I've had an idea for a while of a different way we could evaluate
TH-like splices which would be more lightweight and easier to work with. The idea is to create a third quotation/splicing mechanism which has no introspection (like MetaML) but then to evaluate these quotes and splices in the optimiser rather than using the bytecode interpreter. I am motivated by the many examples of recursive functions in libraries, which when given a statically known argument should be able to be unrolled to produce much better code. It is understandable that the compiler doesn't try to do this itself but there should be an easy way for the user to direct the compiler to do so. (See also https://www.reddit.com/r/haskell/comments/7yvb43/ghc_compiletime_evaluation/) An example to be concrete: Take the power function such that power k n computes k^n. power :: Int -> Int -> Int power k n = if n == 0 then 1 else k * power k (n - 1) If we statically know n then we can create a staged version. We use R to indicate that an argument is dynamically known. power :: R Int -> Int -> R Int power k n = if n == 0 then .< 1 >. else .< ~k * ~(power k (n-1)) >. One way to implement this in Haskell is to use typed template haskell quoting and splicing. The key thing to notice about why this works is that in order to splice `power k (n-1)` we need to evaluate `power k (n-1)` so that we have something of type `R Int` which we can then splice back into the quote. The way this is currently implemented is that the bytecode interpreter runs these splices in order to find out what they evaluate to. The idea is that instead, we add another mode which runs splices in the core-to-core optimiser. The optimiser performs evaluation by beta reduction, inlining and constant folding. For simple definitions on algebraic data types it does a very good job of eliminating overhead. As long as the call is not recursive. If we can just get the optimiser to inline recursive calls in a controlled manner as well, it should do a good job on the unrolled definition. The benefits of this are that it works across all platforms and fits nicely already into the compilation pipeline. It also fits in nicely with the intuition that a "quote" means to stop evaluating and a "splice" means to evaluate. A disadvantage is that the optimiser is only a *partial* evaluator rather than an evaluator. It gets stuck evaluating things containing primitives and so on. I don't forsee this as a major issue but a limitation that library authors should be aware of when writing their staged programs. To go back to the power example, the recursive condition would have to be an inductively defined natural (data N = Z | S N) rather than an Int as the comparison operator for integers can't be evaluated by the optimiser. It is already rather easy to write staged programs which loop if you don't carefully consider the staging so this seems now worse than the status quo. Does this sound at all sensible to anyone else? Matt _______________________________________________ ghc-devs mailing list [hidden email] http://mail.haskell.org/cgi-bin/mailman/listinfo/ghc-devs |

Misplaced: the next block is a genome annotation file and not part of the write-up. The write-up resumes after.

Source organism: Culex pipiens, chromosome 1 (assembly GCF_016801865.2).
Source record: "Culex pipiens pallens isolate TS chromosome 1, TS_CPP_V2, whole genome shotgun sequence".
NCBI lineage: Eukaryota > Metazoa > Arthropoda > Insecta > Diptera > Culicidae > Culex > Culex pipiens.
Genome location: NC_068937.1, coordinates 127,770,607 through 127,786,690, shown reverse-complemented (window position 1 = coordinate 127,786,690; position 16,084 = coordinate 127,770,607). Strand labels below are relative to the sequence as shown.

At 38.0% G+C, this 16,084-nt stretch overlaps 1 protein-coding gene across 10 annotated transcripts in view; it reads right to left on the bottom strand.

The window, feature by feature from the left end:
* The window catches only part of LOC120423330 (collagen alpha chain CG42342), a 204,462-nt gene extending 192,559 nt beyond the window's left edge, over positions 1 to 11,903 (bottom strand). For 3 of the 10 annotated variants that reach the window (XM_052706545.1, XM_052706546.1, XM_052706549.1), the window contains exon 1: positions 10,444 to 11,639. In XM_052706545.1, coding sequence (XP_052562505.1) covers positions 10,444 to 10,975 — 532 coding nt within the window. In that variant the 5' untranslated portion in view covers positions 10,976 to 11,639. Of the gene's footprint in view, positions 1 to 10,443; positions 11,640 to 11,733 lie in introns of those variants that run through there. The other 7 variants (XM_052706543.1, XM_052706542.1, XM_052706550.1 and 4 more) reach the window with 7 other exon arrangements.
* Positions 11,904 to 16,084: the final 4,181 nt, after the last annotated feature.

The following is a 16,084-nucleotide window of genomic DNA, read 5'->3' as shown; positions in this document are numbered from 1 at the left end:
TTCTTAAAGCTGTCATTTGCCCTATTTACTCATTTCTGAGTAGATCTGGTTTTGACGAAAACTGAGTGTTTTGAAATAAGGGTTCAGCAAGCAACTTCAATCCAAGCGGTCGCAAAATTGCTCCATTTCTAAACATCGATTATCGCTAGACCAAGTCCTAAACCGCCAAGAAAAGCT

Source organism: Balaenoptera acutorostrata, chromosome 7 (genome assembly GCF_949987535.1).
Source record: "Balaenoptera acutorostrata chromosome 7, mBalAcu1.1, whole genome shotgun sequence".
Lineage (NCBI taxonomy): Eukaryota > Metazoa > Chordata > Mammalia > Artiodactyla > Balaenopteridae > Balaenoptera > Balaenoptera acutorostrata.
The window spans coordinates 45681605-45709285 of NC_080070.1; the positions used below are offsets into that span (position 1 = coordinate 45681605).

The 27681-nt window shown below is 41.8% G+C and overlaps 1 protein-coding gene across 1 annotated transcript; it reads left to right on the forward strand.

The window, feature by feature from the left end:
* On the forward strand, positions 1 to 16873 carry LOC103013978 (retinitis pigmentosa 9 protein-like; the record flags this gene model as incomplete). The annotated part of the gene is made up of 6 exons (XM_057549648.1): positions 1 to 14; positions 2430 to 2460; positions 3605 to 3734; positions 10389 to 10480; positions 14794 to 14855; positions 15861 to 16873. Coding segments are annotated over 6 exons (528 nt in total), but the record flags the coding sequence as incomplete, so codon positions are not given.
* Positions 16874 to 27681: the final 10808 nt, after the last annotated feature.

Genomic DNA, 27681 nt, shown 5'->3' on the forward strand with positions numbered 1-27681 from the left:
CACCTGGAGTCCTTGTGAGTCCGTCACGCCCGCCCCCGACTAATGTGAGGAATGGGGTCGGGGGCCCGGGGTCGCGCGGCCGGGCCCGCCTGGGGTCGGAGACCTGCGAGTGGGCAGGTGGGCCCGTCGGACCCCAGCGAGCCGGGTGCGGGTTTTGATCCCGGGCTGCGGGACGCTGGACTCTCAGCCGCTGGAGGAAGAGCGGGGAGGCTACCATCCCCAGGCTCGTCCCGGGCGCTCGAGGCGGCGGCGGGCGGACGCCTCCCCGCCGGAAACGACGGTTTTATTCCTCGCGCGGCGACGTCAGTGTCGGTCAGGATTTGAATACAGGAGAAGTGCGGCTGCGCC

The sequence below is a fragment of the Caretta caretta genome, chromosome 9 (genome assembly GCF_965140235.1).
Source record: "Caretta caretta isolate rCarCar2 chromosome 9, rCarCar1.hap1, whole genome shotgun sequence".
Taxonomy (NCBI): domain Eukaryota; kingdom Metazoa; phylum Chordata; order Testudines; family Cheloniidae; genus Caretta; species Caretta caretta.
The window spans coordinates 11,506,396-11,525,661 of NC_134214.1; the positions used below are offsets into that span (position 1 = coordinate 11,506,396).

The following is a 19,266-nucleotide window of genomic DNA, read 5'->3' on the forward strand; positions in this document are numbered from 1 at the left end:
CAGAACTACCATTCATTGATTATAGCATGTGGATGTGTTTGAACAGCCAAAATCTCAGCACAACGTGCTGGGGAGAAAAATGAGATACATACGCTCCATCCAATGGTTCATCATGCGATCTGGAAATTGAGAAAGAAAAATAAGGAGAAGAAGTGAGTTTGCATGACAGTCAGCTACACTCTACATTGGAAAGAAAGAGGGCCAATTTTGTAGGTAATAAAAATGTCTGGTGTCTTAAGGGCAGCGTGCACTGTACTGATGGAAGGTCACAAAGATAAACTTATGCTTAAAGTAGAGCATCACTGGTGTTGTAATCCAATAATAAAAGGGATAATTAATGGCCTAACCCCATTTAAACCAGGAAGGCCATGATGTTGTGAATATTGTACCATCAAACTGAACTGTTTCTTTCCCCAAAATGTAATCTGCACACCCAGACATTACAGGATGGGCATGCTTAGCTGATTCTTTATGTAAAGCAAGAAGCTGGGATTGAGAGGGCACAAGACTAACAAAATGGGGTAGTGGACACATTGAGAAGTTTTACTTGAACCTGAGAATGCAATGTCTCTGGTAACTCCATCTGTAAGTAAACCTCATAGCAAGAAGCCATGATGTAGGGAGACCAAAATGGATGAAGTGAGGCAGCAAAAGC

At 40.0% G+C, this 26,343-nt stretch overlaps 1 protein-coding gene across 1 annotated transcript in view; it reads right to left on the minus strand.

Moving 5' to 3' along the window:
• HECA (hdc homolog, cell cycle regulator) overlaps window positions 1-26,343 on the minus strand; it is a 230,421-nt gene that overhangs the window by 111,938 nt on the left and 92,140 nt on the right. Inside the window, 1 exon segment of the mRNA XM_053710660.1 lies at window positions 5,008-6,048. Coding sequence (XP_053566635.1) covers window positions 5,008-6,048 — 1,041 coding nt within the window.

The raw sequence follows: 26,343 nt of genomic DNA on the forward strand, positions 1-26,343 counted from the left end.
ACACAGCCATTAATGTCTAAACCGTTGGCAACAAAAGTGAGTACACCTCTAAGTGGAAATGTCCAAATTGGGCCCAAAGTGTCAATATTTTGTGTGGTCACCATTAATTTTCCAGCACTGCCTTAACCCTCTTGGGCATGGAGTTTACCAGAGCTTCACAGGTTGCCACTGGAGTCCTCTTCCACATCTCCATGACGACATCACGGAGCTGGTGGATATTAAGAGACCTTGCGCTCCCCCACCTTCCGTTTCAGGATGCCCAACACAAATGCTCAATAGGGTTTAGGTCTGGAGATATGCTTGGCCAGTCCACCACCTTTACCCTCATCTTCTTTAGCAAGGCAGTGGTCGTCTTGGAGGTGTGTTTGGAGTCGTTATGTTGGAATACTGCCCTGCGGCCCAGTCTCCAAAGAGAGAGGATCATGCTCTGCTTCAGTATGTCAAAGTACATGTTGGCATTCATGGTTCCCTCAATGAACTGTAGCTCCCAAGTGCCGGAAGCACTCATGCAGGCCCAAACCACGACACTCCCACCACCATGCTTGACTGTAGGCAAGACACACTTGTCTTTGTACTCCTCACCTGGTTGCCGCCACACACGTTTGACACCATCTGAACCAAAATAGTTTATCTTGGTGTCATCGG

Hi,
something like this would be great. I don’t have a sense yet of what “something” should be like. Am Dienstag, den 27.02.2018, 09:59 +0000 schrieb Matthew Pickering: > To go back to the power example, the recursive > condition would have to be an inductively defined natural (data N = Z > | S N) rather than an Int as the comparison operator for integers > can't be evaluated by the optimiser. Sure they can: $ cat ConstantFolding.hs {-# LANGUAGE TemplateHaskell #-} {-# OPTIONS_GHC -fplugin=Test.Inspection.Plugin #-} module ConstantFolding where import Test.Inspection ltInt :: Bool ltInt = (3::Int) > 2 ltInteger :: Bool ltInteger = (3::Integer) > 2 true :: Bool true = True inspect $ 'ltInt === 'true inspect $ 'ltInteger === 'true $ ghc -O ConstantFolding.hs [1 of 1] Compiling ConstantFolding ( ConstantFolding.hs, ConstantFolding.o ) ConstantFolding.hs:17:1: ltInt === true passed. ConstantFolding.hs:18:1: ltInteger === true passed. inspection testing successful expected successes: 2 As an alternative with a maybe simpler user interface (and probably less power), I wonder if we can create a magic function > compileTimeWHNF :: a -> a or > compileTimeNF :: a -> a and a GHC core plugin (or eventually built-in thing) that finds these magic functions and evaluates their arguments, using the simplifier. Cheers, Joachim -- Joachim Breitner [hidden email] http://www.joachim-breitner.de/ _______________________________________________ ghc-devs mailing list [hidden email] http://mail.haskell.org/cgi-bin/mailman/listinfo/ghc-devs signature.asc (849 bytes) Download Attachment |
Hey Matt, cool idea! Also it looks like such a tool could 'solve' stream fusion: https://ghc.haskell.org/trac/2018-02-27 18:01 GMT+01:00 Joachim Breitner <[hidden email]>: Hi, _______________________________________________ ghc-devs mailing list [hidden email] http://mail.haskell.org/cgi-bin/mailman/listinfo/ghc-devs |